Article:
Together we can make a difference

HAVEN Women, formerly the Philadelphia Veterans Comfort House, has served our Veteran community with compassion and respect since 1994.

We have changed our mission to serve female Veterans who are homeless or in transition; as they have fewer options for shelter than their male counterparts, and are a rapidly growing segment of the homeless Veterans population.

Board of Directors
Our Partners

Our residents run the gamut in age, socioeconomic upbringing, education and ethnicity but share two commonalities: they are Veterans and they no longer have a safe place to call home. Our job, with help from donors, volunteers and mentors, is to provide a safe, respectful, female-only perimeter for our heroes, as well as the case management and enrichment programs necessary to rehabilitate their mind, body and spirit.

Women Veterans are both the fastest growing segment of the overall Veteran population, and the homeless Veteran population (comprising 10% of the Veteran homeless population1):

  • Veteran women are more than twice as likely as non-Veteran women to experience homelessness and twice as likely as civilian women to engage in suicide;
  • Approximately 3,600 women Veterans are on the streets any given night2;
  • One in 4 Veteran women reported that they experienced MST while deployed3:
  • 45% of homeless female Veterans suffer from mental illness including PTSD. 70% of homeless female Veterans suffer from alcohol/substance abuse3.

Located in West Philadelphia, just off of Penn’s Campus and three blocks from the Veterans Administration (VA) Medical Center, PVCH serves the region’s Veterans by referral from the VA and other Veteran Service Organizations (VSO). Our newly renovated facility is just the beginning for the welfare of the women we serve. We have capacity for twelve (12) women residents at a time. To insure their success in transitioning back to civilian life, we offer basic and extensive resources to our female heroes: case management; 24-hour monitoring; onsite counseling, fellowship and mentoring services; visiting medical professionals; food for three healthy hot meals a day; basic supplies to run the House (cleaning supplies, fresh bedding and towels, paper goods etc); and essential personal items for each resident (toiletries, under garments, warm/cool weather clothing et al), who often arrives at our door with only the clothes on her back. 100% of our income goes directly to programs, supplies, associated resources and dedicated personnel.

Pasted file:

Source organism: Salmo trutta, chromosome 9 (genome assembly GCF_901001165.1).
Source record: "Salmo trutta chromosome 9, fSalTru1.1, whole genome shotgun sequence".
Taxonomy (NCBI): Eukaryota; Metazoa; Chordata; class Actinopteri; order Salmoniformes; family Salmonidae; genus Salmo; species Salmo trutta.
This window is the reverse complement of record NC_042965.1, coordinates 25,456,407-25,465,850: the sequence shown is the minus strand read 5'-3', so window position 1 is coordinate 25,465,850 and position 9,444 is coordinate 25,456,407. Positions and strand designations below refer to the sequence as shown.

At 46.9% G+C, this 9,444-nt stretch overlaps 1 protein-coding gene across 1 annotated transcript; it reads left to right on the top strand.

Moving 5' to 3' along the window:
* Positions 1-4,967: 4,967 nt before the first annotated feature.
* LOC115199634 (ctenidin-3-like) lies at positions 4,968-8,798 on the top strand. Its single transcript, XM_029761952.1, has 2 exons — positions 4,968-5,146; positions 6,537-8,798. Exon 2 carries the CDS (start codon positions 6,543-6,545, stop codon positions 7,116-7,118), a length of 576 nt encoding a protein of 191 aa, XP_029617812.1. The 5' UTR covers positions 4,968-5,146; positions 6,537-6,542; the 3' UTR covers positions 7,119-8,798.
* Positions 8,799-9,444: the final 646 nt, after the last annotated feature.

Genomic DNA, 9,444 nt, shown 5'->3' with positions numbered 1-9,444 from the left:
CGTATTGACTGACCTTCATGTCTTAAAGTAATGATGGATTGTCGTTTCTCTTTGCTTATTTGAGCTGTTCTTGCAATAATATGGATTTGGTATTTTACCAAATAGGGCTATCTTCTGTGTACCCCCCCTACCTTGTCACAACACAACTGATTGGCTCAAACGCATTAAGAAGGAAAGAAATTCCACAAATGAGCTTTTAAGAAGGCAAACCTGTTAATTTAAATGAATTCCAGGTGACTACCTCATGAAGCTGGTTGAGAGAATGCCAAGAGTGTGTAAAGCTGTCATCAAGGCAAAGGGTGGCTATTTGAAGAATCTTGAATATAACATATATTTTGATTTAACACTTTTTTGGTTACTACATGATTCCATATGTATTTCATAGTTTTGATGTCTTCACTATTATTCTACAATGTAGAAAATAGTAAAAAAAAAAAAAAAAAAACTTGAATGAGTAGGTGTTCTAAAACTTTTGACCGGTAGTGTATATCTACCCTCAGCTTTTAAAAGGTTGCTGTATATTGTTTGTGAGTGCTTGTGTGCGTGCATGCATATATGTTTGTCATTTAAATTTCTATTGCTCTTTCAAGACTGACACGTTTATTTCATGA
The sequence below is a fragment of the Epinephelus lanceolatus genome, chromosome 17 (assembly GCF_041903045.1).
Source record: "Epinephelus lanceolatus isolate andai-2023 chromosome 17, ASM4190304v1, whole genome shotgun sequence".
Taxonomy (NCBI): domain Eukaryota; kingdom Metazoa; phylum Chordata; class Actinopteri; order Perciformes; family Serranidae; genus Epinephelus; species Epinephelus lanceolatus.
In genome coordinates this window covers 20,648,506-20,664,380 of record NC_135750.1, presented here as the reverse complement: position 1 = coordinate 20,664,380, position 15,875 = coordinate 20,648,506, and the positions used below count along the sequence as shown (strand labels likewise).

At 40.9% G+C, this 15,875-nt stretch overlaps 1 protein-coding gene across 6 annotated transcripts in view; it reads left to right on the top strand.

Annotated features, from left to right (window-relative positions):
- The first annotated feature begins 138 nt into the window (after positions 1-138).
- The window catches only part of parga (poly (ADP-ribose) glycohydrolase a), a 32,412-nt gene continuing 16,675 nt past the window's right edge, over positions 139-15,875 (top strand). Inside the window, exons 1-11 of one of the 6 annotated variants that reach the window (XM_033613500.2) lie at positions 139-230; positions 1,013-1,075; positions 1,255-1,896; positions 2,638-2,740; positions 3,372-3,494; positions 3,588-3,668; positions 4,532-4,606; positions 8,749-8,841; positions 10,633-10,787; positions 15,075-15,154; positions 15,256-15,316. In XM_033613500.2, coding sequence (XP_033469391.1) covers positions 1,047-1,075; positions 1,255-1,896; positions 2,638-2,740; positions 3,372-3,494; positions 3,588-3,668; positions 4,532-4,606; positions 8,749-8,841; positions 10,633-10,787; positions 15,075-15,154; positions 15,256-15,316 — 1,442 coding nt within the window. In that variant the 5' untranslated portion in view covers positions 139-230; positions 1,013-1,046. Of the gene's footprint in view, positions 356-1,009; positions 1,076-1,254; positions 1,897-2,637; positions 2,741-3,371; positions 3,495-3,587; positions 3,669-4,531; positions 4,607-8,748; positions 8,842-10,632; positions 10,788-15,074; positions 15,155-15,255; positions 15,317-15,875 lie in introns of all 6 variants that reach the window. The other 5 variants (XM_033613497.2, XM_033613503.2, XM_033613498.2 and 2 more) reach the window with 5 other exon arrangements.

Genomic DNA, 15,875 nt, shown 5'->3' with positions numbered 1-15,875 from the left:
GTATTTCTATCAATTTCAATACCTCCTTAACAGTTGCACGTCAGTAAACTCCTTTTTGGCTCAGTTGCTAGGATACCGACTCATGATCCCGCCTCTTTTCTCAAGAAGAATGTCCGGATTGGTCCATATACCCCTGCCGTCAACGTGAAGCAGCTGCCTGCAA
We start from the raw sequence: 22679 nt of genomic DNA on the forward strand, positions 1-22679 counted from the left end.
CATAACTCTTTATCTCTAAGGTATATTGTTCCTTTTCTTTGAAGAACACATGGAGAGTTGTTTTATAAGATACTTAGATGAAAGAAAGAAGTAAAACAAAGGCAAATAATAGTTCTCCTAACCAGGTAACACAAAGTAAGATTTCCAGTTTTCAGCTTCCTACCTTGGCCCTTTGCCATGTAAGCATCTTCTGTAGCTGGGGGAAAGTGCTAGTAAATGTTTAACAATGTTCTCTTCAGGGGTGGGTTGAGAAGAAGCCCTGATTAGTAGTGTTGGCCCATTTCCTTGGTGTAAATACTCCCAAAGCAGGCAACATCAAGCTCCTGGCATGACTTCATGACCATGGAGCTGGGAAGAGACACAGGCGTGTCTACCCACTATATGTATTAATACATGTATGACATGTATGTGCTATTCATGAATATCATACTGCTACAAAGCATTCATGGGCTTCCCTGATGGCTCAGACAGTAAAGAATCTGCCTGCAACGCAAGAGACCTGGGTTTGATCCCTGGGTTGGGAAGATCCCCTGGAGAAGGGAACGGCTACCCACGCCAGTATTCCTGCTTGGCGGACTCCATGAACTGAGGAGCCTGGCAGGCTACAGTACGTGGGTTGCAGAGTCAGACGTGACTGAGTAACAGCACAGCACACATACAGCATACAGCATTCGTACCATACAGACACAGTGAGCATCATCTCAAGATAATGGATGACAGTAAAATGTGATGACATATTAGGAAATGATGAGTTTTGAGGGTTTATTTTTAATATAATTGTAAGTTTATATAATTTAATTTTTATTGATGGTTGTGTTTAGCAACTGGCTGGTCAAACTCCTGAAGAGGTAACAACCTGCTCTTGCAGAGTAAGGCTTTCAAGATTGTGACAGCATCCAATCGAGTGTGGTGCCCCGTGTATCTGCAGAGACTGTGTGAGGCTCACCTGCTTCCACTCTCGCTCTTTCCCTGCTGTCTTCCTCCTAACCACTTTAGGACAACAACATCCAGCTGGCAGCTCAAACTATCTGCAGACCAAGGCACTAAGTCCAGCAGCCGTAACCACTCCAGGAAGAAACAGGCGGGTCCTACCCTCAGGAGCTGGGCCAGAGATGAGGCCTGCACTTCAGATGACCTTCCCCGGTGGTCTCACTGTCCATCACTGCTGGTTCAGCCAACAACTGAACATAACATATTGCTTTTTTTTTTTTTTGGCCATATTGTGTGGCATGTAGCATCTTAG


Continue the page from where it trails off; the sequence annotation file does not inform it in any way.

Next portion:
From our beginnings in 1994 to today, our mission essentially remains the same, to provide a shared home accommodating homeless Veterans in need. We leave no heroes behind.

Together we can make a difference.

1. U.S. Department of Housing & Urban Development, 2017 Annual Homeless Assessment Report pages 52-61
2.VA-funded National Center on Homelessness Among Veterans 2016 Report
3.VA’s National Center for PTSD